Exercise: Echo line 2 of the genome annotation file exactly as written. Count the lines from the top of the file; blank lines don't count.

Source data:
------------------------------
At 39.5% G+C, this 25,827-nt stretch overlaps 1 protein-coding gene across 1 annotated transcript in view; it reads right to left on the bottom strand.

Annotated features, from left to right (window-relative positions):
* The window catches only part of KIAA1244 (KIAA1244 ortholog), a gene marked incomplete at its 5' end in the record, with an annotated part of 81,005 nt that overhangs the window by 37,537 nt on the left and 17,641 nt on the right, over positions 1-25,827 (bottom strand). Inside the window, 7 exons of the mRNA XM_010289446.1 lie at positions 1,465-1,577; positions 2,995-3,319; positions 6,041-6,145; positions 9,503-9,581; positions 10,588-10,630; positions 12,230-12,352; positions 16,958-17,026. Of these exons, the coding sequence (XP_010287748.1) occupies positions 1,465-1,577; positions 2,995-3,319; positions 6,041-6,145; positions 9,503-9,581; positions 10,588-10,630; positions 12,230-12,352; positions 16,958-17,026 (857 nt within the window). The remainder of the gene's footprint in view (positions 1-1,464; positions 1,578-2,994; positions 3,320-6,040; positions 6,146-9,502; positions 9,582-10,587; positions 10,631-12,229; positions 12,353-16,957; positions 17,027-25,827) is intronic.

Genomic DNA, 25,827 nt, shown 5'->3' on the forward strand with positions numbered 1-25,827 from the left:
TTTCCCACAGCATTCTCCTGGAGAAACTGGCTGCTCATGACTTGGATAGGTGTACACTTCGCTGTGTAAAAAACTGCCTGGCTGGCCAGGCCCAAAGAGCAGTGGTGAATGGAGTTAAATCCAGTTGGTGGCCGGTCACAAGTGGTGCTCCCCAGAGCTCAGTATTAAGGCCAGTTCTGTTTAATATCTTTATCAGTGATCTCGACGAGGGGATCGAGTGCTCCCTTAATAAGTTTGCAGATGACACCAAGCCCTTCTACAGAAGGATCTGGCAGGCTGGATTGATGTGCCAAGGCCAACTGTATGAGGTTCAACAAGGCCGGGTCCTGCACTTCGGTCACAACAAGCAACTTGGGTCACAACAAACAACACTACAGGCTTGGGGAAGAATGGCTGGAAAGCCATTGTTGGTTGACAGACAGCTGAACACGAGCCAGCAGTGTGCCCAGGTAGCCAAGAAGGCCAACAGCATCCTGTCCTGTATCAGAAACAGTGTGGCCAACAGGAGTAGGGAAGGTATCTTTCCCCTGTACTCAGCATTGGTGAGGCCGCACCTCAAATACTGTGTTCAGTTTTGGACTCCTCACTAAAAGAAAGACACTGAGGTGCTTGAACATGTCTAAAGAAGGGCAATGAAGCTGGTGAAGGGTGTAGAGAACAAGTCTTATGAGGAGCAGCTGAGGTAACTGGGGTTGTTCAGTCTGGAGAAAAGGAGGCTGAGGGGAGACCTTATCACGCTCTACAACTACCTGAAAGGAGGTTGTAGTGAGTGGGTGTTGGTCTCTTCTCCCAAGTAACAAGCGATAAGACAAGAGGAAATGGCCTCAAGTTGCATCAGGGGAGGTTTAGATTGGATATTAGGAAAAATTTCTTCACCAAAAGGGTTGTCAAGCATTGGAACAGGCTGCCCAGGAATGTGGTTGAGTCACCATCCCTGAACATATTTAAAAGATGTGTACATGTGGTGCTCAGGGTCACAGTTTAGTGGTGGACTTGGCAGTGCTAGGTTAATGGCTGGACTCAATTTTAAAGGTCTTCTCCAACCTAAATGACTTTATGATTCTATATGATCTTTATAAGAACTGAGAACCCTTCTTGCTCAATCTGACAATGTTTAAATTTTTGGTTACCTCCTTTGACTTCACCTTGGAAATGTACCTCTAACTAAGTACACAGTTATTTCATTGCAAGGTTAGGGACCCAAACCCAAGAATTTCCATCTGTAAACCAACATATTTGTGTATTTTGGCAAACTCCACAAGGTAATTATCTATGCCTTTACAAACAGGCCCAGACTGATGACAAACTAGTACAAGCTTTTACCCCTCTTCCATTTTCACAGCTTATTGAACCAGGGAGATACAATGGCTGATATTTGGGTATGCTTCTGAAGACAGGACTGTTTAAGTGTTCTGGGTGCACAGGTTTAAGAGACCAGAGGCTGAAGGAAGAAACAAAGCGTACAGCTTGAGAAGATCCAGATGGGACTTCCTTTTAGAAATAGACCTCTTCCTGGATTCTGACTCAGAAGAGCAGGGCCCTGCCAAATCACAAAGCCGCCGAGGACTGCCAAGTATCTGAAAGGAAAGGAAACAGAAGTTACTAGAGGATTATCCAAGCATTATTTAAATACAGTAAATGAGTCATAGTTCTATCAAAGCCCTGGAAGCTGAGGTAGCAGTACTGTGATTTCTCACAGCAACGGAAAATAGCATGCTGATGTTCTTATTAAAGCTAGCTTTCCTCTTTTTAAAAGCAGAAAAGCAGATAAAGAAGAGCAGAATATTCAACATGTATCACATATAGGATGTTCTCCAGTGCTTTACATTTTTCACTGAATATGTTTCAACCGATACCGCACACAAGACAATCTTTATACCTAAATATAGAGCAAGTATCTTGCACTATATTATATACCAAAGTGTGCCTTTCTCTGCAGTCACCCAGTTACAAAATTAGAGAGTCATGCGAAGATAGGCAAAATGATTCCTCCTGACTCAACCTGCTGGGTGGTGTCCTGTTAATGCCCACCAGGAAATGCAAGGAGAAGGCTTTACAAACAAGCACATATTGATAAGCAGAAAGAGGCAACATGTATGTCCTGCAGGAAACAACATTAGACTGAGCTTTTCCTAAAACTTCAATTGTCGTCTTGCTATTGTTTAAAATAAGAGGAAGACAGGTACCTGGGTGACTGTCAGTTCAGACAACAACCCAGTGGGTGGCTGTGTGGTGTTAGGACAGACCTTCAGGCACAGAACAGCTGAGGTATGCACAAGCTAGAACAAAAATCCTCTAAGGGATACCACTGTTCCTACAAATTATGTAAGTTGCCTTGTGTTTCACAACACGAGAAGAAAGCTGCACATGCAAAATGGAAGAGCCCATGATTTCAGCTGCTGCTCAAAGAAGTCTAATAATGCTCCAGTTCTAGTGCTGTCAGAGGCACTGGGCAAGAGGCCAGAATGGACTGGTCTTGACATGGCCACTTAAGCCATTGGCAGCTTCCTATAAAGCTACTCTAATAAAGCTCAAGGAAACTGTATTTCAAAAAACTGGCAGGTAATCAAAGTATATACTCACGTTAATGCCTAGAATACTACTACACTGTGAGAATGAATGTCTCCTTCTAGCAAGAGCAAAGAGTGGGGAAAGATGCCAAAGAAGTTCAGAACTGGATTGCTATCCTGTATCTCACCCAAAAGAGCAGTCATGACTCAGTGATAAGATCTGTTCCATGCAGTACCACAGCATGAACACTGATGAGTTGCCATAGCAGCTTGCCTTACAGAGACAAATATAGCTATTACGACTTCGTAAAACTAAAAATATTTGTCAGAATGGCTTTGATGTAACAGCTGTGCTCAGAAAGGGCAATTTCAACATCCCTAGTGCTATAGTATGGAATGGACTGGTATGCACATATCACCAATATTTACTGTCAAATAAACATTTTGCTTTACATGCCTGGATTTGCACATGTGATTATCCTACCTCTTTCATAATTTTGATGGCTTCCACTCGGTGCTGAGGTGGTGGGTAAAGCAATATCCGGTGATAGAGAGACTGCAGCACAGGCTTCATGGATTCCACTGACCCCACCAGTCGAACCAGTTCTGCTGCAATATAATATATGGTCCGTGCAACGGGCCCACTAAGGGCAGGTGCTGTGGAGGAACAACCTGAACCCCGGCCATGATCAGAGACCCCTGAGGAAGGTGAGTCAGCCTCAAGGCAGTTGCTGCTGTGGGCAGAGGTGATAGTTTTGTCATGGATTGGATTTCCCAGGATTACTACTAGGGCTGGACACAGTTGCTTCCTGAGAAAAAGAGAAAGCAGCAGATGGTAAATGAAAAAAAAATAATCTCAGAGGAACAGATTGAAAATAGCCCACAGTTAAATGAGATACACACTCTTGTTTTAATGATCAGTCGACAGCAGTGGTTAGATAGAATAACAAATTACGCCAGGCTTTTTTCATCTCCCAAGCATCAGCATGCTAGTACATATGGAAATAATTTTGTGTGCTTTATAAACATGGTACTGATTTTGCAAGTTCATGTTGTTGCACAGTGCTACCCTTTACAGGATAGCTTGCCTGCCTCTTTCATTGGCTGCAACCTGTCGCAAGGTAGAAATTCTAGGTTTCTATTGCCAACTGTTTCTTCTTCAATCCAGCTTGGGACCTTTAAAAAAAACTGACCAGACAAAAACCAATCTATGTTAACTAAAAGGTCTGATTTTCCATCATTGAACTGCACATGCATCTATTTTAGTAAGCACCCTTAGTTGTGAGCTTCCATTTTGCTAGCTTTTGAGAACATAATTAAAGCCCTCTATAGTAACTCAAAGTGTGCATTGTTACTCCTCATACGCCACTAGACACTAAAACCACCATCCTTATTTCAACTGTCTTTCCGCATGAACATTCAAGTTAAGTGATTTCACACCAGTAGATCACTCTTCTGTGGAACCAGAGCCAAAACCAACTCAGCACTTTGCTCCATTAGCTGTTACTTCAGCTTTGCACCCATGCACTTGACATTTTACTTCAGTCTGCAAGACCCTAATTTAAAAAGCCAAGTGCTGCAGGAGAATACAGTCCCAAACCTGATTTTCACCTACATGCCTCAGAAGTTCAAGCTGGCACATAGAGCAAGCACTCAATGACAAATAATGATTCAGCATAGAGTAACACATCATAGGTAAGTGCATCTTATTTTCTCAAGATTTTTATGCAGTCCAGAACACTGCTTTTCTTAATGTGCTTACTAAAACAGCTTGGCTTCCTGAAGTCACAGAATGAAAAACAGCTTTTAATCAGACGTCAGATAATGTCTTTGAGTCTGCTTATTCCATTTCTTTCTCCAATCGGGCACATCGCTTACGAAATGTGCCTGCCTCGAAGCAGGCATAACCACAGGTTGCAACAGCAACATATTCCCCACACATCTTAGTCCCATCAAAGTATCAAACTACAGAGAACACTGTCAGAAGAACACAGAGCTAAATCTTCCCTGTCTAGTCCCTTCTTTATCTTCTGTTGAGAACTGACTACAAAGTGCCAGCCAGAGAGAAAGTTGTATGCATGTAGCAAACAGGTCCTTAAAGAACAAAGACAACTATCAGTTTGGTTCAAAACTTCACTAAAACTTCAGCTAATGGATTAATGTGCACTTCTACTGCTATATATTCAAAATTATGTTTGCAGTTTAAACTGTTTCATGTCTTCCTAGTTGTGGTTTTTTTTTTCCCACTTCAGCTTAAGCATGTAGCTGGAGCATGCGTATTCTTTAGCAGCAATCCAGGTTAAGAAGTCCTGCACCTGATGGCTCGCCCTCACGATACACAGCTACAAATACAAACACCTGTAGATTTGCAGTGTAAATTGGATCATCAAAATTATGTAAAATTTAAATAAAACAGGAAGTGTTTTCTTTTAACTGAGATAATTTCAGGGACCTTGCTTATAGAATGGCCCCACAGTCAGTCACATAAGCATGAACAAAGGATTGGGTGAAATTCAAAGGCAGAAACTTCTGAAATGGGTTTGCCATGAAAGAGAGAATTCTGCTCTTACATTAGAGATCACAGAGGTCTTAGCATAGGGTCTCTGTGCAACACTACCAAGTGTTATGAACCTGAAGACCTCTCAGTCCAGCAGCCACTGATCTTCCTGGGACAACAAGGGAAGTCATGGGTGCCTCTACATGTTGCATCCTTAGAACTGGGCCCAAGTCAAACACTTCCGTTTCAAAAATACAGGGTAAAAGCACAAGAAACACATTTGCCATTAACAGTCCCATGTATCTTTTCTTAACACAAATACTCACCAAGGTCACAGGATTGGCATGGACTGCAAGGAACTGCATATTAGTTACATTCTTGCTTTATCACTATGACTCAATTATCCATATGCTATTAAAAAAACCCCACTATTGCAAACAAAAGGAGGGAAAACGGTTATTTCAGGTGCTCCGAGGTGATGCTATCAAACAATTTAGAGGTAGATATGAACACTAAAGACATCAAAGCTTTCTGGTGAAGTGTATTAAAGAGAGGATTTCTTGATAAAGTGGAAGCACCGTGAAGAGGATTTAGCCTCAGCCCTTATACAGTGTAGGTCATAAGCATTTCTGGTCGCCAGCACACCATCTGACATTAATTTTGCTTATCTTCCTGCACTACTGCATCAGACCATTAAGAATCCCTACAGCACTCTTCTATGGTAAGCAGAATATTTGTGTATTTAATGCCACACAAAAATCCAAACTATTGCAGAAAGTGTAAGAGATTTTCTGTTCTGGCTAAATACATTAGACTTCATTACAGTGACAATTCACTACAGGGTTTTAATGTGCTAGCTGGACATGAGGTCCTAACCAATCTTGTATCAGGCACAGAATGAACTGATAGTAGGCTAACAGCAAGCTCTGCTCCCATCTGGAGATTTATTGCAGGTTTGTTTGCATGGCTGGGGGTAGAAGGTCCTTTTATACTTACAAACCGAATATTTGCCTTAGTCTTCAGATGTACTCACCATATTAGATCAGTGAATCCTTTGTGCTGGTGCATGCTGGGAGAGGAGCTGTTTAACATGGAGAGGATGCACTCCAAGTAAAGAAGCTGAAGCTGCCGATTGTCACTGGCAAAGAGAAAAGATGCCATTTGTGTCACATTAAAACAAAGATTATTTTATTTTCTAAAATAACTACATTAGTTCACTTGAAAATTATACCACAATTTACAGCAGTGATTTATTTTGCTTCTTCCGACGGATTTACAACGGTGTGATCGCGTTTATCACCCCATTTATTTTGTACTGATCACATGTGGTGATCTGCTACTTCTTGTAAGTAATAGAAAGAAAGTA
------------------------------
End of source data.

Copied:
Annotated features, from left to right (window-relative positions):